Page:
I put about 200 keywords in an array and have a method which takes a word as parameters and searches for a match in the array, then returns true if found.
I wonder whether this is the fastest way to do this?
Background: I’m coloring those keywords in a text.
Use a dictionary
put your words as myDictionary.value(currentWord)=true
your find function will be myDictionary.lookup(wordToFind,false)
RegEx is how most syntax highlighting systems work. Call upon the great Kem for help.
Using a dictionary would be insanely slow, as the system would have to iterate through every entry for each word you’re checking.
Thousands of times in a fast loop perhaps.
200 words should be fast enough.
But I suspect Oliver is looking for ‘least code’ rather than ‘fewer cycles’
Searching a dictionary is one line of code as Antonio says
Is the problem not better expressed in the other direction?
iterate through the known 200 words, and colour all instances of that word in an unspecified length of text.
The colouring is likely to be the time bandit.
Work through the body of text: could be a loop of 4000 iterations.
Loop through the 200 words: a loop of 200 iterations. Inside that, colour all words that match in the body text at the same time?.
Maybe more background:
The color highlighting system already exists: I’m using Bob’s FTC and there in particular the FTRBScriptField.colorCode function.
They are doing the coloring per line in a while loop and go through a series of if and elseif, like this
[code] ’ Color the line.
while not (match is nil)
' Get the parsed expression.
text = match.SubExpressionString(0)
' Is this a keyword?
if keywordLookup.HasKey(text) then
' Post any plain text.
' Change to the keyword color.
' Is this a quoted string?
elseif Left(text, 1) = """" then
' Post any plain text.
' Use the strings color.
I want to add coloring of my own XojoScript commands in a different color. Therefor I have a list of these commands in a module and here I just add a function call which returns true if the word was found:
[code] /// ================================
’ Is this a user defined keyword?
elseif imScripting.isUDF_KEYWORD(text) then
' Post any plain text.
' Use color for User defined keywords
So I just was curious, whether to use an array for my words or something else, which would be the fastest way to return a true or a false.
So from the discussion so far, I am not sure whether using an array or a dictionary would be faster.
When you call Lookup(), HasKey() or Value() a dictionary doesn’t iterate over it’s items, it hashes directly to it’s ‘bin’ and returns that.
Once while building a trie for an autocomplete engine I measured that array.IndexOf is faster than a dictionary when there’s < 30 entries of a single character, so I used an array in that case, but by 200 long words I’d greatly assume Lookup is much faster than IndexOf. Shouldn’t be hard to test.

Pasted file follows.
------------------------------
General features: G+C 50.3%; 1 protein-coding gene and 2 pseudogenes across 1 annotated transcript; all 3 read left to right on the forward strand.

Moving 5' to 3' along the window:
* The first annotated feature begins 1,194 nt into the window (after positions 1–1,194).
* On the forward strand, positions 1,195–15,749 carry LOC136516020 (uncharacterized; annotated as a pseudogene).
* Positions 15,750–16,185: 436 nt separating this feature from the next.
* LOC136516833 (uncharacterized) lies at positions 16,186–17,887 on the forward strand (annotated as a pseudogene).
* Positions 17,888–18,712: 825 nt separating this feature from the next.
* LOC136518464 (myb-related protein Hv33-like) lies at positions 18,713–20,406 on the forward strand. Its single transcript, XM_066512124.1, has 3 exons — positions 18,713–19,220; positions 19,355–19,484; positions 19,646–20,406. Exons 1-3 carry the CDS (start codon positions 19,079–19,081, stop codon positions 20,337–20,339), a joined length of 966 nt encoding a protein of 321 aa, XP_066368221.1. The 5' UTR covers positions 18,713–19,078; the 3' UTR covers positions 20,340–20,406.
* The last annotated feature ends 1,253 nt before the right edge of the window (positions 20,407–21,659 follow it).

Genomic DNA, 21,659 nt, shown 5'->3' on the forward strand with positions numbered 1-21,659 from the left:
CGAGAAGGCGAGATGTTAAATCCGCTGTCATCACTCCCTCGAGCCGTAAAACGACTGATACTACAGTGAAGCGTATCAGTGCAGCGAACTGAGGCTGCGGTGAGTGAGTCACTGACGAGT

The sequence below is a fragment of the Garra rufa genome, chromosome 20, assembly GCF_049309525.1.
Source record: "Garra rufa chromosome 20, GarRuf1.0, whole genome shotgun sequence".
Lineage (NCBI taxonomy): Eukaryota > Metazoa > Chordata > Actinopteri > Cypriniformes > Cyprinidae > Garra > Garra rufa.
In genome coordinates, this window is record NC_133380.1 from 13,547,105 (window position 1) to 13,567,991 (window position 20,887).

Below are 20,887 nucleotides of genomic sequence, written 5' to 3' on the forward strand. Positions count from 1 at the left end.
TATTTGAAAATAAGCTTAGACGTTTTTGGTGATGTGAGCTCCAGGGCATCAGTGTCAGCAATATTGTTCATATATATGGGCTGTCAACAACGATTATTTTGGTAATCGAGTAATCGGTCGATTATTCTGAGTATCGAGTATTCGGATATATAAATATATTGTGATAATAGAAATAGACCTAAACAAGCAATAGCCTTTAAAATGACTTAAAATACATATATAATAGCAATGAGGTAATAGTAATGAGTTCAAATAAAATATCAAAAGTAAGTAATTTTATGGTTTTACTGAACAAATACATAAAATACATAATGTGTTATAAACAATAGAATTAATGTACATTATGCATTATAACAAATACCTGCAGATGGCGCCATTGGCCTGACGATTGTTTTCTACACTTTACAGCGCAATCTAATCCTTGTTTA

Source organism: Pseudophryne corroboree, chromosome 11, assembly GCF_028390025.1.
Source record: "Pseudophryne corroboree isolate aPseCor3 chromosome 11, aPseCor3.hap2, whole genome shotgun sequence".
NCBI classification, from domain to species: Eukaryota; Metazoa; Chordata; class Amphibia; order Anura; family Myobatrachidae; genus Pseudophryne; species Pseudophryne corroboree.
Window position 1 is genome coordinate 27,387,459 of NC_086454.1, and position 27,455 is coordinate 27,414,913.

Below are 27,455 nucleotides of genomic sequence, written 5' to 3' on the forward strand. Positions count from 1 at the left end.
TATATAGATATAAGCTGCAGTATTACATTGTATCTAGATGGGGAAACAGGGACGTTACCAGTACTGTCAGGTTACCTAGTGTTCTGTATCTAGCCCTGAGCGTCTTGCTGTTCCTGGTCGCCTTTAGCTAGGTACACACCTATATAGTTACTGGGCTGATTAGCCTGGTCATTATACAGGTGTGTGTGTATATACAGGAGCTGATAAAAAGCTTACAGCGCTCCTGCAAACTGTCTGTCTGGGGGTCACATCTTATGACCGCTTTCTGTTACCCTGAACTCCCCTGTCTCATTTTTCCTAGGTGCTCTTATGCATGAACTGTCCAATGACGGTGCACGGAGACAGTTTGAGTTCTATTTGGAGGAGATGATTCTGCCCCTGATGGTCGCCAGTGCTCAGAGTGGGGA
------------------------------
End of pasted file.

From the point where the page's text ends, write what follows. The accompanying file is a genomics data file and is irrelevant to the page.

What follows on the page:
Thanks everybody for your explanations! For my case, I am using Antonio’s suggestion now.
If all you want is to know if a word is there, apart from regex, you could join the array and use Instr().
That was my very first way to do this. I thought to have read that string operations are slow and I was wondering if there could be quicker lookup mechanism. I never measured it but I thought there must be something more efficient than Instr…
There was a thread not long ago about a similar question, and the use of join+instr lead to fairly fast results. Regex may be even faster, but the initial Join is key to a fast result. Looping is much slower.
Just to underscore this, arrays.IndexOf iterates over every value to find a match, so finding something that appears at the end of the array is slower than finding something near the top.
A Dictionary calculates a hash on every entry so search time is consistent across all entries. For a small number of entries, it is faster to loop through every entry in an array than to let the Dictionary calculate the hash. For a larger number of entries, the Dictionary will be faster. In any event, a Dictionary does not loop through every entry.
A Dictionary calculates a hash on every entry so search time is consistent across all entries. …[/quote]
Is the Hash calculated once, when the elements of the dictionary are added, or with each lookup?
Both when the value is added so it can store it in the right “spot”, and for each lookup so it can find what was stored.
You have to calculate the hash for the word you want to look up
The dict is only calculated once.
Stand grad’ etwas aufm’ Schlauch… Danke!
Google Translate gives me “Stand grad ‘something encouraging’ hose … Thank you!” Hmmm…
I’m the bottleneck, can’t see the forest for the trees - something like that … Markus will get it.
[quote=159511:@Oliver Osswald]So I just was curious, whether to use an array for my words or something else, which would be the fastest way to return a true or a false.
So from the discussion so far, I am not sure whether using an array or a dictionary would be faster.[/quote]
I do something almost exactly like this (color syntaxing my own Xojoscript additions) and I use a dictionary as it’s much faster for this than an array. I add all my words to the dictionary during initialization of the app (since those words won’t change) so any dictionary overhead isn’t an issue.
Depends on if you want exact matches only or incremental suggestions too.
For exact matches the dictionary is pretty darned good.
But for partial matches it’s not great.
For exact incremental matches a Trie is a really great data structure to consider as once you have enough letters to be unique you can definitely suggest the remainder.
However its not very good at fuzzy matches.
So if you want things that “sound like” or are close to by maybe have some letters incorrect then its not great.